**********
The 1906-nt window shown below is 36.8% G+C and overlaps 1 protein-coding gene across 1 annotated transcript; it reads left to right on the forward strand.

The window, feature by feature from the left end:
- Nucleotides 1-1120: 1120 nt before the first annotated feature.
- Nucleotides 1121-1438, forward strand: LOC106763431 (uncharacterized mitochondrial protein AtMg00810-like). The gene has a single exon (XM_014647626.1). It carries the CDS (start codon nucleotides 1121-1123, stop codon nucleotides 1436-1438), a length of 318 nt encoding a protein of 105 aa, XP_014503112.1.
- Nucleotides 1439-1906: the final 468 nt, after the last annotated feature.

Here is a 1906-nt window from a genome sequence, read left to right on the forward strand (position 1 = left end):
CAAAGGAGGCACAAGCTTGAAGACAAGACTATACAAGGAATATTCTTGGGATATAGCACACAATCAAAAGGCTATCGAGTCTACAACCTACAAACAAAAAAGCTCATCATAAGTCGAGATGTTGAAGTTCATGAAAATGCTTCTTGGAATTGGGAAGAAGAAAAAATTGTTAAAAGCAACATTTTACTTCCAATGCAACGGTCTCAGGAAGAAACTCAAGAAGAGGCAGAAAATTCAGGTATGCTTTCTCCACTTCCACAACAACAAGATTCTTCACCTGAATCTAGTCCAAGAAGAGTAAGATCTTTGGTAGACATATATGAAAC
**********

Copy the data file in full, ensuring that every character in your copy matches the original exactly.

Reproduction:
The 1906-nt window shown below is 36.8% G+C and overlaps 1 protein-coding gene across 1 annotated transcript; it reads left to right on the forward strand.

The window, feature by feature from the left end:
- Nucleotides 1-1120: 1120 nt before the first annotated feature.
- Nucleotides 1121-1438, forward strand: LOC106763431 (uncharacterized mitochondrial protein AtMg00810-like). The gene has a single exon (XM_014647626.1). It carries the CDS (start codon nucleotides 1121-1123, stop codon nucleotides 1436-1438), a length of 318 nt encoding a protein of 105 aa, XP_014503112.1.
- Nucleotides 1439-1906: the final 468 nt, after the last annotated feature.

Here is a 1906-nt window from a genome sequence, read left to right on the forward strand (position 1 = left end):
CAAAGGAGGCACAAGCTTGAAGACAAGACTATACAAGGAATATTCTTGGGATATAGCACACAATCAAAAGGCTATCGAGTCTACAACCTACAAACAAAAAAGCTCATCATAAGTCGAGATGTTGAAGTTCATGAAAATGCTTCTTGGAATTGGGAAGAAGAAAAAATTGTTAAAAGCAACATTTTACTTCCAATGCAACGGTCTCAGGAAGAAACTCAAGAAGAGGCAGAAAATTCAGGTATGCTTTCTCCACTTCCACAACAACAAGATTCTTCACCTGAATCTAGTCCAAGAAGAGTAAGATCTTTGGTAGACATATATGAAAC